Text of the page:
my $ttyname = $pty->ttyname();
    print "Spawned tty $ttyname\n";
    open(COMMAND, "$cmd > $ttyname 2>&1|") || die "Couldn't run command";
    while(<$pty>) {
    print ":: $_";
    }
    close($pty);

    I take it that I'm supposed to run the command and direct the IO manually to
    the pty I've opened (eg. "cvs update > /dev/pty56 2>&1")? This seems to work
    fine, I just want to check I'm using it correctly.

    I am a bit baffled as to why I need to have COMMAND as a filehandle - is there
    a better way of doing this? And do I need to close both $pty and COMMAND?
    Presumably all the output is going to $pty, so I don't even need COMMAND, or do I?


    The other method, using Expect, looked a little like this (note that I hacked
    this up BEFORE looking at the Expect docs!):

    my $process = Expect->spawn("$cmd 2>&1");
    while (<$process>) {
    print "|| $_";
    }
    close($process);

    It's more succinct than the one above, but when I looked at the docs, it didn't
    seem to even mention being able to loop over the filehandle returned (in the
    question about "what if I only want to get output without 'expecting'
    anything?". Not sure if this works by accident or design!

    Any code criticism welcome...

    Thanks,
    Graeme.

    PS. I was running 'cvs update' (and checkout) - it does indeed have the same
    effect if I do 'cvs update 2>&1 | cat'. Thanks, I thought this was an obscure
    perl thing, didn't realise other programs actually did different things
    depending upon the output file...


    wrote:
    > Brian McCauley <> writes:
    >
    >>Failing that, I Expect (hint, hint) there's something on CPAN you
    >>could use to allow Perl to fool the other process into thinking its
    >>output was going to a terminal.

    >
    >
    >
    > IO::pty, which comes with IO::Tty
    >
    > Klaus Schilling
     
    g r a e m e b [at] c a d e n c e [dot] c o m, Aug 9, 2004
    #6
  7. Actually, I tell a lie - none of these work... :(

    Although they receive the output at the right time, neither one of them ever
    terminates. I tried checking for EOF on COMMAND, but either this hangs until
    EOF is actually received, or if I use fcntl to set it to nonblocking, it always
    returns EOF!

    There must be a better way of doing this... I presume CVS is block-buffering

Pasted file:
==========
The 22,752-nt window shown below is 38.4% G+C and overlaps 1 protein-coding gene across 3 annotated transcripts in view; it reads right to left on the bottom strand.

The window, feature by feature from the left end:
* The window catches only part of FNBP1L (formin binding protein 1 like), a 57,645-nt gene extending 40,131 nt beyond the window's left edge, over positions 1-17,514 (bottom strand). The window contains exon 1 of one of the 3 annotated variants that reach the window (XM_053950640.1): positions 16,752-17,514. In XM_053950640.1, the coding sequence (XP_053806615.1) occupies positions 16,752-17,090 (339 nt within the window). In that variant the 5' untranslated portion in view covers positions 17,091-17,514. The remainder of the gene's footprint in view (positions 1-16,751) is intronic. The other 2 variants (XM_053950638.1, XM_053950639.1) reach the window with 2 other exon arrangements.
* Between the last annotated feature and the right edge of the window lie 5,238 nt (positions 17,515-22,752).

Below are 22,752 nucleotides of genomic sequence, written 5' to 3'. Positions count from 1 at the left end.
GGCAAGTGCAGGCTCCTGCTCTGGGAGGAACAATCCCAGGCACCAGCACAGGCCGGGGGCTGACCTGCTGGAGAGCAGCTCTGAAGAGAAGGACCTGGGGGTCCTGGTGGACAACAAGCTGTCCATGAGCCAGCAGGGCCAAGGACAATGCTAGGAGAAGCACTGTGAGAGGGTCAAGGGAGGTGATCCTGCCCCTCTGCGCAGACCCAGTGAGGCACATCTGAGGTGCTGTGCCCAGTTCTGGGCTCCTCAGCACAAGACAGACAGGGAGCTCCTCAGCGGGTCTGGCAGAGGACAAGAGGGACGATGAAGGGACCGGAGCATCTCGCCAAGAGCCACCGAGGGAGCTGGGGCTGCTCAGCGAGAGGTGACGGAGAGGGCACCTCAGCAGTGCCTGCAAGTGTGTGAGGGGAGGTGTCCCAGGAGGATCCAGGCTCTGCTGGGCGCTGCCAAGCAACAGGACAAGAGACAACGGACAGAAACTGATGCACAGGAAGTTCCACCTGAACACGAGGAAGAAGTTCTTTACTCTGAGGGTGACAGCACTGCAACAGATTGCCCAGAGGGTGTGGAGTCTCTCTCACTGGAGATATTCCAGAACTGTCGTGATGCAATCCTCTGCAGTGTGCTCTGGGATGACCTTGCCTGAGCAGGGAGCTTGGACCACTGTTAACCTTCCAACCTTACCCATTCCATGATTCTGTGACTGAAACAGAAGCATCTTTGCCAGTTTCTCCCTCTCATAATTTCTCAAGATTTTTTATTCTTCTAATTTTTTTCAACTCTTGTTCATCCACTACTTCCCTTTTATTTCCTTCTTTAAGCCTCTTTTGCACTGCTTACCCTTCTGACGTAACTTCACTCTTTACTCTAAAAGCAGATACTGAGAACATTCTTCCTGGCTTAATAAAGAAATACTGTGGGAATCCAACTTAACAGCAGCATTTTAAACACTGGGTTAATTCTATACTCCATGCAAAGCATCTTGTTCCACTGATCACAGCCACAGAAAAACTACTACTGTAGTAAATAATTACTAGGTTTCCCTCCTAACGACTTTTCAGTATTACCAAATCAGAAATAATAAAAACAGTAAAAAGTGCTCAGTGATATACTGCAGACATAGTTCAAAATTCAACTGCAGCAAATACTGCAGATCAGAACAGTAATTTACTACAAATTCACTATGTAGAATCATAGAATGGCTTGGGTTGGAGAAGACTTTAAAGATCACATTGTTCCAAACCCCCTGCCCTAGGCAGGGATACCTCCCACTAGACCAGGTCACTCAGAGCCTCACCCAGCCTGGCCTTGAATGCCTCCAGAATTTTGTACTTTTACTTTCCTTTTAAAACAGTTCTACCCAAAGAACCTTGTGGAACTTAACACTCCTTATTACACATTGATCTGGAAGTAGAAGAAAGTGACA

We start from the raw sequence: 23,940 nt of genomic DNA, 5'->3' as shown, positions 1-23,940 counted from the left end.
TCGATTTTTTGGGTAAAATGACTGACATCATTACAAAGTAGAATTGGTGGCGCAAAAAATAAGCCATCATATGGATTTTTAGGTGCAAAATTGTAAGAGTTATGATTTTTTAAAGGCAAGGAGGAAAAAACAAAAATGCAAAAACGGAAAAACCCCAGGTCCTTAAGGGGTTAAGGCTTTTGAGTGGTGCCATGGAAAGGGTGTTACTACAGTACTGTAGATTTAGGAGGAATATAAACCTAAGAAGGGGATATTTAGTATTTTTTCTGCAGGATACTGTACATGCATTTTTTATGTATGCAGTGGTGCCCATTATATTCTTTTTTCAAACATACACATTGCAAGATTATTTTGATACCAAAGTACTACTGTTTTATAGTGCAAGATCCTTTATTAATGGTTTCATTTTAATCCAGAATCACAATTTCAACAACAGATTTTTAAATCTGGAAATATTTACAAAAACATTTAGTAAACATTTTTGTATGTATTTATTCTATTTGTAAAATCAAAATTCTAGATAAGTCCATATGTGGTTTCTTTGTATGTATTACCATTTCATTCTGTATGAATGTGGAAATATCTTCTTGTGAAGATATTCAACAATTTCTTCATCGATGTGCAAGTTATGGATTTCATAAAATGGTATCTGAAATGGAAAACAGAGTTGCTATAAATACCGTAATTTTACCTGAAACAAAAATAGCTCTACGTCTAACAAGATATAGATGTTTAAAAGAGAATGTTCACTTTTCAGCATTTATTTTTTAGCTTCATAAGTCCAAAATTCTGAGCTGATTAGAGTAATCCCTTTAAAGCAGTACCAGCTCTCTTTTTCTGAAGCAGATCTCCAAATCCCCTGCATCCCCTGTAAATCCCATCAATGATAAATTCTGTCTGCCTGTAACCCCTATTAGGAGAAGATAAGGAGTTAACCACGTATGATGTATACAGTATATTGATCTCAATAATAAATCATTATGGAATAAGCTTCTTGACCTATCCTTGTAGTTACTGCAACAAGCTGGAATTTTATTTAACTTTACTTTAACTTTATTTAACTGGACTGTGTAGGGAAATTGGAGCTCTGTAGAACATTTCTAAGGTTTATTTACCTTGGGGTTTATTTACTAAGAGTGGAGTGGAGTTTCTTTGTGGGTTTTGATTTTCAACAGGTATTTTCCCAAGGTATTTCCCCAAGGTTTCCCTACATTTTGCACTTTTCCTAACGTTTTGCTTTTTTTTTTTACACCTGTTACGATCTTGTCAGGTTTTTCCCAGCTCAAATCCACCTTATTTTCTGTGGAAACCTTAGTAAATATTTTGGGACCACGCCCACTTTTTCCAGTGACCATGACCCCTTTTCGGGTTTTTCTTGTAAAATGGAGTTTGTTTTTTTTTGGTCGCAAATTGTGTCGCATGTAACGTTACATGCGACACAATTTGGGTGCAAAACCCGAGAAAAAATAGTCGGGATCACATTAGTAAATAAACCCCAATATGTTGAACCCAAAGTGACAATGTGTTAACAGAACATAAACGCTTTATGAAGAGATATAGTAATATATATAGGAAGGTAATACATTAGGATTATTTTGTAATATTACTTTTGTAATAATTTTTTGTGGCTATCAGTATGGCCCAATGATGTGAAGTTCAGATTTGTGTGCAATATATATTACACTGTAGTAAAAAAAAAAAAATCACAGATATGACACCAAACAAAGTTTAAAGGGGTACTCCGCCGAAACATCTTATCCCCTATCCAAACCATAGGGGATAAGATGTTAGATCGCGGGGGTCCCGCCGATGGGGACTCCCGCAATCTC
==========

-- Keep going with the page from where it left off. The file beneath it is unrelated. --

because it's usually used across a network, but redirecting the output to a pty
    is proving somewhat troublesome! Any help would be appreciated!

    Thanks,
    Graeme.

    g r a e m e b [at] c a d e n c e [dot] c o m wrote:
    > Success! :)
    >
    > Thanks for all the replies, I managed to get two solutions which do what
    > I want, neither of which are probably correct! ;D
    >
    > The first one, using raw IO::pty, looks a little like this:
    >
    > my $pty = new IO::pty;
    > my $ttyname = $pty->ttyname();
    > print "Spawned tty $ttyname\n";
    > open(COMMAND, "$cmd > $ttyname 2>&1|") || die "Couldn't run command";
    > while(<$pty>) {
    > print ":: $_";
    > }
    > close($pty);
    >
    > I take it that I'm supposed to run the command and direct the IO
    > manually to the pty I've opened (eg. "cvs update > /dev/pty56 2>&1")?
    > This seems to work fine, I just want to check I'm using it correctly.
    >
    > I am a bit baffled as to why I need to have COMMAND as a filehandle - is
    > there a better way of doing this? And do I need to close both $pty and
    > COMMAND? Presumably all the output is going to $pty, so I don't even
    > need COMMAND, or do I?
    >
    >
    > The other method, using Expect, looked a little like this (note that I
    > hacked this up BEFORE looking at the Expect docs!):
    >
    > my $process = Expect->spawn("$cmd 2>&1");
    > while (<$process>) {
    > print "|| $_";
    > }
    > close($process);
    >
    > It's more succinct than the one above, but when I looked at the docs, it
    > didn't seem to even mention being able to loop over the filehandle
    > returned (in the question about "what if I only want to get output
    > without 'expecting' anything?". Not sure if this works by accident or
    > design!
    >
    > Any code criticism welcome...
    >
    > Thanks,
    > Graeme.
    >
    > PS. I was running 'cvs update' (and checkout) - it does indeed have the
    > same effect if I do 'cvs update 2>&1 | cat'. Thanks, I thought this was
    > an obscure perl thing, didn't realise other programs actually did
    > different things depending upon the output file...
    >
    >
    > wrote:
    >
    >> Brian McCauley <> writes:
    >>
    >>> Failing that, I Expect (hint, hint) there's something on CPAN you
    >>> could use to allow Perl to fool the other process into thinking its
    >>> output was going to a terminal.

    >>
    >>
    >>
    >>
    >> IO::pty, which comes with IO::Tty
    >>
    >> Klaus Schilling

    >
    >
     
    g r a e m e b [at] c a d e n c e [dot] c o m, Aug 10, 2004
    #7